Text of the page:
It’s also not wise to take this medicine if you have conditions such asthma, COPD (chronic obstructive pulmonary disease), sleep apnea, kidney disease, thyroid disorder or curvature of the spine, as it can cause respiratory depression. If you combine Suboxone with alcohol or certain medications such as benzodiazepines, you are at risk of severe side effects.
Dr. Shrand says that patients must be carefully weaned off Suboxone as well, or else they can experience severe withdrawal effects. Withdrawal symptoms can last for 1 month to several. The first 72 hours are generally the worst, with physical symptoms such as nausea and vomiting.
“Done correctly, slowly, and thoughtfully, a person can be off Suboxone when they are ready to come off, and use the many skills and supports they have developed to remain sober,” notes Shrand.
Naltrexone — not to be confused with naloxone — is another drug that is primarily used for opioid recovery treatment. A long-acting injection version that is administered once a month is Vivitrol. But it can cause many of the side effects found in Narcan (naloxone) that are similar to opioid withdrawal. More serious side effects of naltrexone are depression and suicidal ideation.
The prescribing information for Vivitrol also contains a warning for the potential of liver damage. Cases of liver damage and significant liver dysfunction were observed during Vivitrol trials and since it has been in the market. Some physicians may require liver function tests before and while on naltrexone.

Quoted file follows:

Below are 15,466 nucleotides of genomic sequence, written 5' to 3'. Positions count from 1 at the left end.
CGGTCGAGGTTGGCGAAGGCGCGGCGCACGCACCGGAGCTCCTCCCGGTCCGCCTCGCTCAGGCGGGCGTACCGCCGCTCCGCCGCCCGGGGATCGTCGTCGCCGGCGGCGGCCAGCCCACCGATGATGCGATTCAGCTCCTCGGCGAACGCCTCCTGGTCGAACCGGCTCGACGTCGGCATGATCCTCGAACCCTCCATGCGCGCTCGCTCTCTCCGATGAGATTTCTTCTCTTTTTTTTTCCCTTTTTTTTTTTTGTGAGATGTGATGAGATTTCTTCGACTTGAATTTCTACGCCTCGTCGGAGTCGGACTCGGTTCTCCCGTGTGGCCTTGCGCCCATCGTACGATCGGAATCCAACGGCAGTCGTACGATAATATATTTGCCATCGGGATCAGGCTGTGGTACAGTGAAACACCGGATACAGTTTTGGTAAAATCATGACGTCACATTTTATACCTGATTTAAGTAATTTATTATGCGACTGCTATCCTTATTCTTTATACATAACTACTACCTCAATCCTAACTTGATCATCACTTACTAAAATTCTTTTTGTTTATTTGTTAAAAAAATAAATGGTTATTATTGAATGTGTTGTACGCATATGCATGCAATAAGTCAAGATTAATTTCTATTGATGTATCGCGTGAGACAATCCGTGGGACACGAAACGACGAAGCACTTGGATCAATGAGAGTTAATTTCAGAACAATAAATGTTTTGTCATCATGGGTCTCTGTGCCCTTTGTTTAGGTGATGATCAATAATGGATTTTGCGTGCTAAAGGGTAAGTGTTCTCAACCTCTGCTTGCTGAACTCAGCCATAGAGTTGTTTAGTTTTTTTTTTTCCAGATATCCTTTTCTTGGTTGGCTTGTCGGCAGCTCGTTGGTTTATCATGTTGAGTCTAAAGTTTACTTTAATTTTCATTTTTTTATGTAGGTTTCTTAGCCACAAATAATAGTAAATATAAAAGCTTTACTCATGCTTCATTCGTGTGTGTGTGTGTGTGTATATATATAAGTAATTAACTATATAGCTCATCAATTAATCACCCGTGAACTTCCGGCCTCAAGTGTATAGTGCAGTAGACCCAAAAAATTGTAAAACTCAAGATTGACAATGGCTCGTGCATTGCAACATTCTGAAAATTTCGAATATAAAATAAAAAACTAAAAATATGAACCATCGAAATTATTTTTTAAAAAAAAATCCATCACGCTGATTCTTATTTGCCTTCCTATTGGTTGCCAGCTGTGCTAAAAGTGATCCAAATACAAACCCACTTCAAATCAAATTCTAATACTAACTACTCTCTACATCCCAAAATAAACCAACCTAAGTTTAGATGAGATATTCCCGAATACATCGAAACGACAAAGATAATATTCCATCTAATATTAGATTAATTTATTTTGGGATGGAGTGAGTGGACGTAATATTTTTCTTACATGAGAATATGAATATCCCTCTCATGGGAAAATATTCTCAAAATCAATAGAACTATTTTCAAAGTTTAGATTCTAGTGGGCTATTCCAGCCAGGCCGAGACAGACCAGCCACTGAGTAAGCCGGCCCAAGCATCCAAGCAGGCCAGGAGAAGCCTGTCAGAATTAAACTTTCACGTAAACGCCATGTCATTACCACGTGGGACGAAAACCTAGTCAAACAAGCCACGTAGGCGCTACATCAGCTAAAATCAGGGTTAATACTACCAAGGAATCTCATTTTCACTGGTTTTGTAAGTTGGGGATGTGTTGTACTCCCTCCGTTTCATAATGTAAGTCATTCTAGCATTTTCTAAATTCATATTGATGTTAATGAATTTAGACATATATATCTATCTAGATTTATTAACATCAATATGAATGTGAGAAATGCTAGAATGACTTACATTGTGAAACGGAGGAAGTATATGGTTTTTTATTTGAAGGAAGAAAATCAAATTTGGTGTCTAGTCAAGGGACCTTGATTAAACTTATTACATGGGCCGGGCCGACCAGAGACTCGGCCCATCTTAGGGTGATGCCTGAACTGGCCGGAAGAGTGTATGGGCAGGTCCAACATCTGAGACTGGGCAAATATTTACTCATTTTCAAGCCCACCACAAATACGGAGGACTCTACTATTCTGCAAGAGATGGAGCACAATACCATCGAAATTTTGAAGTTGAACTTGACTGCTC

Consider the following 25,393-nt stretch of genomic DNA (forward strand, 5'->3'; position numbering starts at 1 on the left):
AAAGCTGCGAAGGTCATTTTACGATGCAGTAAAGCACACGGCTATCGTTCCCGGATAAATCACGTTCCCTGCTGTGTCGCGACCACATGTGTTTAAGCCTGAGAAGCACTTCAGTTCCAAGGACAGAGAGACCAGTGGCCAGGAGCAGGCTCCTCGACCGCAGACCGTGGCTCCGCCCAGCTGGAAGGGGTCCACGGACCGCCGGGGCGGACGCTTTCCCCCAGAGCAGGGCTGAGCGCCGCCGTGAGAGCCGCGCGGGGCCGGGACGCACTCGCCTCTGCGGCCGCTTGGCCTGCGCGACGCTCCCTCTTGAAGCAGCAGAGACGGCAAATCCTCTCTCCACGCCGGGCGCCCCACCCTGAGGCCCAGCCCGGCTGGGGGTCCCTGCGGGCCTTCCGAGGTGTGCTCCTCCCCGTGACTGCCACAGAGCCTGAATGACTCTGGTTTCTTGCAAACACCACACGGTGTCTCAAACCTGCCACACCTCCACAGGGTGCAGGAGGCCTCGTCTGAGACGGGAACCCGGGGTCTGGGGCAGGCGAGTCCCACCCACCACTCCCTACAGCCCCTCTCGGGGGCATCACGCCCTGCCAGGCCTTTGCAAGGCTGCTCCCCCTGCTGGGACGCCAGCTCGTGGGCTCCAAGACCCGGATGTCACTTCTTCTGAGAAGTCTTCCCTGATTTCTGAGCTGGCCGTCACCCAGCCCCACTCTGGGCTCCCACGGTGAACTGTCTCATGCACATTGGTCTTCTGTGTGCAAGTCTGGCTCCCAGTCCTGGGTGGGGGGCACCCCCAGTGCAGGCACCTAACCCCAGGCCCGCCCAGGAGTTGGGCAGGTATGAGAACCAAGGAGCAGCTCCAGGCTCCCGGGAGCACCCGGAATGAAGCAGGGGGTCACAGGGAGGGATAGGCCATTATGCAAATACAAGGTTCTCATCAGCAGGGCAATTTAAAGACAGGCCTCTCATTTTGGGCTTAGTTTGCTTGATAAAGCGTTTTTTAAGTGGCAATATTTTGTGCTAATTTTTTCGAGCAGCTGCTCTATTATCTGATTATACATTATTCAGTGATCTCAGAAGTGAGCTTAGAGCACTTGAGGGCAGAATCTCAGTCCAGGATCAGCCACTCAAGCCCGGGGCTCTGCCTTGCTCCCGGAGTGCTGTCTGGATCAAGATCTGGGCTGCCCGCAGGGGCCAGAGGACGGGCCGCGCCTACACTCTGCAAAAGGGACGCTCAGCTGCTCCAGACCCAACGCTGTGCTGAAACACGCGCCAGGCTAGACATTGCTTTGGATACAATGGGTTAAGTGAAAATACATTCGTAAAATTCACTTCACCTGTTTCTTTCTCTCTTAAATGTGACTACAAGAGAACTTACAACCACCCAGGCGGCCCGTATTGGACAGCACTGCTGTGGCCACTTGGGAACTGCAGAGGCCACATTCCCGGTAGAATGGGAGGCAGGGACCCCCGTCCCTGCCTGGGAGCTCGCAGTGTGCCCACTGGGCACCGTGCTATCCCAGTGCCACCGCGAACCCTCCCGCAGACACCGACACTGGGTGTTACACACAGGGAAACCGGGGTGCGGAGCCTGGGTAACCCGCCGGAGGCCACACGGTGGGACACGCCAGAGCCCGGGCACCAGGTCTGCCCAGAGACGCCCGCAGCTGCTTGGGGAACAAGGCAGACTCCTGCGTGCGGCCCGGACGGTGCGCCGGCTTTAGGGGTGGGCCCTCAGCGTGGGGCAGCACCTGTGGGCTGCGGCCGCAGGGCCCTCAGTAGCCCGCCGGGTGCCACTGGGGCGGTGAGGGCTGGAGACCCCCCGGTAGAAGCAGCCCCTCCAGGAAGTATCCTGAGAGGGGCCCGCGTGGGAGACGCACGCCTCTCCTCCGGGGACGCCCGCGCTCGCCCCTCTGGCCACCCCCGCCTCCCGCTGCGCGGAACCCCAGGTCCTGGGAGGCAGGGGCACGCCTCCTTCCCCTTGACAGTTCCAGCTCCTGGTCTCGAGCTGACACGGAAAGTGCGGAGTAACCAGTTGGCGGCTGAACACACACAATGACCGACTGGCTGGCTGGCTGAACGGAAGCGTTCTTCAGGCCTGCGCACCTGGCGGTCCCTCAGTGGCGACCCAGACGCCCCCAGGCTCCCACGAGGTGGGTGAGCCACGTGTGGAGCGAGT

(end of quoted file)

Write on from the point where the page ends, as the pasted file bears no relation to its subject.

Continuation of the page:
Methadone: The Older Detox Drug
Unlike naltrexone and Suboxone, methadone is an older detox drug. Available by prescription, it comes as a tablet, powder or liquid. But methadone is controversial and has been criticized for substituting an opioid with an opioid.
However, its main advantage is that it is a long-acting opioid whereas heroin is a short-acting one. It is, however, still a narcotic, with a high chance of addiction and potentially dangerous side effects: irregular heartbeat, depressed respiratory function, tremors, unstable gait, fainting, seizures, anaphylactic reactions and death from overdose.
Even when a person uses methadone only briefly, they may notice these side effects: drowsiness, dry mouth, lightheadedness, urinary retention, gastrointestinal distress and sexual impotence.
However, Susan F. Neshin, MD, medical director of JSAS Health Care, a substance abuse treatment facility in Neptune, NJ, says that most people end up sticking with methadone treatment. “Methadone has the advantages of retaining patients and thereby has a higher success rate.”
When it comes to what works best for maintenance treatment, it differs by individual.
“Sobriety really depends on the person, their community and their access to support….Some people are afraid to get triggered by getting a shot every month and remembering putting a needle into their arm,” says Shrand.
“Some people want the daily routine of going to a methadone clinic, saying it makes them feel accountable to someone else,” he adds. “Others want the relative freedom and responsibility of taking a medication every day, an action that reminds them they are an active participant in their own recovery.”
Wesley C. Davidson is an author, blogger and the author of the book When Your Child is Gay: What You Need to Know